In September 2008, Hurricane Ike devastated Galveston Island, along with the Bolivar Peninsula, and Gilchrist, TX, with sustained winds of 110 mph and a 22-foot storm surge. Property damage was estimated at $29.5 billion and 135 people died in the United States due to the storm. The downtown area of Galveston had 6 feet of standing water after the storm passed through. As is always the case after a hurricane hits a populated area, the rebuilding effort takes years of hard work and countless dollars to repair the damage. One of the companies that worked on rebuilding Galveston, was Boyer Construction.


Boyer Construction is an established construction and engineering firm specializing in civil, electrical, mechanical and inland marine construction projects. Based in northwest Houston on an 18-acre facility, over 250 engineers, master electricians and plumbers, equipment specialists, and skilled fabricators, have worked on various rehabilitation and infrastructure replacement projects throughout southeast Texas.

Many of those projects, including those in Galveston, required dewatering pumps on coffer dams and large excavation jobs. These demanding services require continual operation, pumping water that is often laden with silt and sand. Couple continual cycling with salt and brackish water, and you have elements that will minimize the life of most dewatering pumps.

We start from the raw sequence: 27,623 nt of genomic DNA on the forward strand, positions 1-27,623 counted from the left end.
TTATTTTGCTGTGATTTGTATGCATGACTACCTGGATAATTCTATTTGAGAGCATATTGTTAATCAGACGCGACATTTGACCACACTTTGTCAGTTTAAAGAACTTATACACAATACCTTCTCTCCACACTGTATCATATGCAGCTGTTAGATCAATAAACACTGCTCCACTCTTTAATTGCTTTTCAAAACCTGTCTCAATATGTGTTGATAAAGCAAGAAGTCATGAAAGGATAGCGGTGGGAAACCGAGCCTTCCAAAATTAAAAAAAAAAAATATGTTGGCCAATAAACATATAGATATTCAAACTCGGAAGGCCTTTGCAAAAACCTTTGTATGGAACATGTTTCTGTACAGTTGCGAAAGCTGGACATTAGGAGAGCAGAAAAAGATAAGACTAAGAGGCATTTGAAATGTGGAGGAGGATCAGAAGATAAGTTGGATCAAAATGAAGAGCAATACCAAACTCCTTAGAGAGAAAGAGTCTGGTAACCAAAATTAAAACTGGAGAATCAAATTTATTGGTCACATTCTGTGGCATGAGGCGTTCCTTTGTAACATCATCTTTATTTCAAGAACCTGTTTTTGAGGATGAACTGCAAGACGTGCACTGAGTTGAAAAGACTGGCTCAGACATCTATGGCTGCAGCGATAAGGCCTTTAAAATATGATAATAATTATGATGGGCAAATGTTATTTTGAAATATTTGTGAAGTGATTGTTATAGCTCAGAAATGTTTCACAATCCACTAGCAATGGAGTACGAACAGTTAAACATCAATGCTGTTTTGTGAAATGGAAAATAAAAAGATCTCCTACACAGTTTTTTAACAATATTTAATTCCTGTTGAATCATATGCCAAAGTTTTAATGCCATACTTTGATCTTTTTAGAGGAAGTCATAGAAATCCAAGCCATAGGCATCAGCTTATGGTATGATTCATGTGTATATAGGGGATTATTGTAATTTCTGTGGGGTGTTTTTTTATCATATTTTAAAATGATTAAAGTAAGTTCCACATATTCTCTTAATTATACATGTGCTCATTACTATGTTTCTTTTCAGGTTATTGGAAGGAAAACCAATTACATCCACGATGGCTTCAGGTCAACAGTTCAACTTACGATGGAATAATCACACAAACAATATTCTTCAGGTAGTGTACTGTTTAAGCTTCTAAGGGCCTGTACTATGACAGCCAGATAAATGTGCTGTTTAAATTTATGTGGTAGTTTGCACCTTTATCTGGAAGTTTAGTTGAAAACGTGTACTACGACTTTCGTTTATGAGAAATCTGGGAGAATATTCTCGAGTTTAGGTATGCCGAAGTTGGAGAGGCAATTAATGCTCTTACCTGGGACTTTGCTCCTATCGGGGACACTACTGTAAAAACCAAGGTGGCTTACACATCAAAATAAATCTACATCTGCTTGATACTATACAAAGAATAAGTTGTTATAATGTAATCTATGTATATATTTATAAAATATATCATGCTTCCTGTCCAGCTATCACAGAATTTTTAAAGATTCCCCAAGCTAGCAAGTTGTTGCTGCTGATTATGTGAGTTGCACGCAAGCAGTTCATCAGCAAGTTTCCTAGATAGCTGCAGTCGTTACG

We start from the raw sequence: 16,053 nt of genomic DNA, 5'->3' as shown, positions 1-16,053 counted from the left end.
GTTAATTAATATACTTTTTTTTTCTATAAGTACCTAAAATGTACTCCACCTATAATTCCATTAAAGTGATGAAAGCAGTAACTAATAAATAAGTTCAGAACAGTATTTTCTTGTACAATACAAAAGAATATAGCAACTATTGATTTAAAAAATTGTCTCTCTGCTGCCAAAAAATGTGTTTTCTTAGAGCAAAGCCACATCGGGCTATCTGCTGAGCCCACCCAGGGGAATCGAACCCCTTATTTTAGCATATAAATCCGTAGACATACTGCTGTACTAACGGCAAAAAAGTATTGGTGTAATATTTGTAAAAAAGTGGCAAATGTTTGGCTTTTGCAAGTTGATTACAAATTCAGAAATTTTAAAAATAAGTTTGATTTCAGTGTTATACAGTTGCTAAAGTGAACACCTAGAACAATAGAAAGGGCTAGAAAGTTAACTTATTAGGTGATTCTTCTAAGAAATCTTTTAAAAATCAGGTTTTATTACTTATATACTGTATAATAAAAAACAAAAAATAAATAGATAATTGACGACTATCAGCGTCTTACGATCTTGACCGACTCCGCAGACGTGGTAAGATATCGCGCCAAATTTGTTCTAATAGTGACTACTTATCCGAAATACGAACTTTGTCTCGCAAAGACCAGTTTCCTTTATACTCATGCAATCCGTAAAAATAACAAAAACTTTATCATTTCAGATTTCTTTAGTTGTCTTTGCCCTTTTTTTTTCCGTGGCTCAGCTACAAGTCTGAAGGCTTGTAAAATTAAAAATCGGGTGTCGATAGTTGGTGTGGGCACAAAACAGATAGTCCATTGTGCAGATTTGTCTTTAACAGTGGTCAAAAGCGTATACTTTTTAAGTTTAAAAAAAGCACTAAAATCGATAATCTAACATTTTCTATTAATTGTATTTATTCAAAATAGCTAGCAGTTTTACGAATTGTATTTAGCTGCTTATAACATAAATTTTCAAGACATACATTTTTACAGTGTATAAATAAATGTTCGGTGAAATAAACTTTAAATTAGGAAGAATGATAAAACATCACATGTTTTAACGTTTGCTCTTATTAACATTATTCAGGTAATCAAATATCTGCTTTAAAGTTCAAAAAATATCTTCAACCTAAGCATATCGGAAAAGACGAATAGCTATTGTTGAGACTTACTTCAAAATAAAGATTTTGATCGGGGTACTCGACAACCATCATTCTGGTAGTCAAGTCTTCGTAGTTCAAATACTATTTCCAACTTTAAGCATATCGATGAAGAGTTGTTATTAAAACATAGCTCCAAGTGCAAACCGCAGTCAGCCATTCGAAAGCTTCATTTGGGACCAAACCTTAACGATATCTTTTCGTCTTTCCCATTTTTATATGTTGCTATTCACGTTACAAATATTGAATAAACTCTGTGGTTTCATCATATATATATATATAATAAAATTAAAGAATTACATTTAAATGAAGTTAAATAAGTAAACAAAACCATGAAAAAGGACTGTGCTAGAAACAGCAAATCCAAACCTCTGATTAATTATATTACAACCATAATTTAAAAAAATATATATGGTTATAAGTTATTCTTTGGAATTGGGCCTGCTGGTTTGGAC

Looking for help in keeping its dewatering pumps from wearing out, Boyer Construction called BJM Pumps distributor in Houston, Pumps of Houston, for advice and help. Cory Marcotte, one of Pumps of Houston’s sales engineers, suggested using a BJM pump: the LWA Series of hard metal dewatering pumps. This series of submersible, lightweight, agitator pumps provided a heavy-duty solution at an economical cost.

They offered the flow range and high lifts required for a broad spectrum of applications. From 2 horsepower (flows to 180 GPM and heads to 55 feet) to 10 horsepower (flows to 475 gallons per minute and heads to 117 feet), they are designed and constructed for difficult services. The LWA impeller and wear plate are made of abrasion resistant chrome iron, while the agitator and volute are constructed in hardened ductile iron – perfect for the salt/sand slurry and solids-laden water Boyer Construction would encounter. The integral agitator is designed to mix settled solids with pump water to maintain a steady solids concentration and discharge volume.

Boyer Construction field tested a couple of LWA pumps on its Galveston job sites, and was satisfied with the performance and service life. Over the subsequent two years, Boyer Construction purchased more than 25 LWA units.

Every job site has its own particular set of pumping conditions. Selecting the optimum pump for the service takes the collaboration of a competent contractor and a hydraulic specialist. The right choice of equipment can make a substantial impact on the timely completion of the project and your bottom line results.

About the Author: Mike Bjorkman is vice president and director of marketing for BJM Corp., and has more than 30 years of experience in the pump industry.

Boyer Inc., (713) 466-5395 boyerinc.com
BJM Pumps, (860) 399-5937 bjmpumps.com
Pumps of Houston (281) 448-1352 pumpsofhouston.com

Related Articles

From Archive


{{ error }}
{{ comment.comment.Name }} • {{ comment.timeAgo }}
{{ comment.comment.Text }}